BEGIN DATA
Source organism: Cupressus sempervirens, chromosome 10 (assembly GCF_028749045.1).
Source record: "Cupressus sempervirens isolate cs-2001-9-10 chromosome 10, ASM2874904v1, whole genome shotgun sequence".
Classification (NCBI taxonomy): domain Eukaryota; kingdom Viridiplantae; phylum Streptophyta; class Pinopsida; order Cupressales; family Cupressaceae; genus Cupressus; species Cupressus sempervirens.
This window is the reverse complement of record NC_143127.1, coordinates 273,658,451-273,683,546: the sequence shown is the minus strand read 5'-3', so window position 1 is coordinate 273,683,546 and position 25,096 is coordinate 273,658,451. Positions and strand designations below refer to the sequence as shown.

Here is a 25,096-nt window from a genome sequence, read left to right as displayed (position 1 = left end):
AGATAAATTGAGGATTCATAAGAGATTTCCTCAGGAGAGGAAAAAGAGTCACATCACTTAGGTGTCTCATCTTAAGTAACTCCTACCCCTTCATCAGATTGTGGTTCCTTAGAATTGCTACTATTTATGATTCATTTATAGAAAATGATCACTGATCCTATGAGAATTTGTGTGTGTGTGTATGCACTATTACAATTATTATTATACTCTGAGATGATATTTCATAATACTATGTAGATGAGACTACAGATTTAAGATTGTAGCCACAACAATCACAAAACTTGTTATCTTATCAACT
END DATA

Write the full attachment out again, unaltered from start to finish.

Source organism: Cupressus sempervirens, chromosome 10 (assembly GCF_028749045.1).
Source record: "Cupressus sempervirens isolate cs-2001-9-10 chromosome 10, ASM2874904v1, whole genome shotgun sequence".
Classification (NCBI taxonomy): domain Eukaryota; kingdom Viridiplantae; phylum Streptophyta; class Pinopsida; order Cupressales; family Cupressaceae; genus Cupressus; species Cupressus sempervirens.
This window is the reverse complement of record NC_143127.1, coordinates 273,658,451-273,683,546: the sequence shown is the minus strand read 5'-3', so window position 1 is coordinate 273,683,546 and position 25,096 is coordinate 273,658,451. Positions and strand designations below refer to the sequence as shown.

Here is a 25,096-nt window from a genome sequence, read left to right as displayed (position 1 = left end):
AGATAAATTGAGGATTCATAAGAGATTTCCTCAGGAGAGGAAAAAGAGTCACATCACTTAGGTGTCTCATCTTAAGTAACTCCTACCCCTTCATCAGATTGTGGTTCCTTAGAATTGCTACTATTTATGATTCATTTATAGAAAATGATCACTGATCCTATGAGAATTTGTGTGTGTGTGTATGCACTATTACAATTATTATTATACTCTGAGATGATATTTCATAATACTATGTAGATGAGACTACAGATTTAAGATTGTAGCCACAACAATCACAAAACTTGTTATCTTATCAACT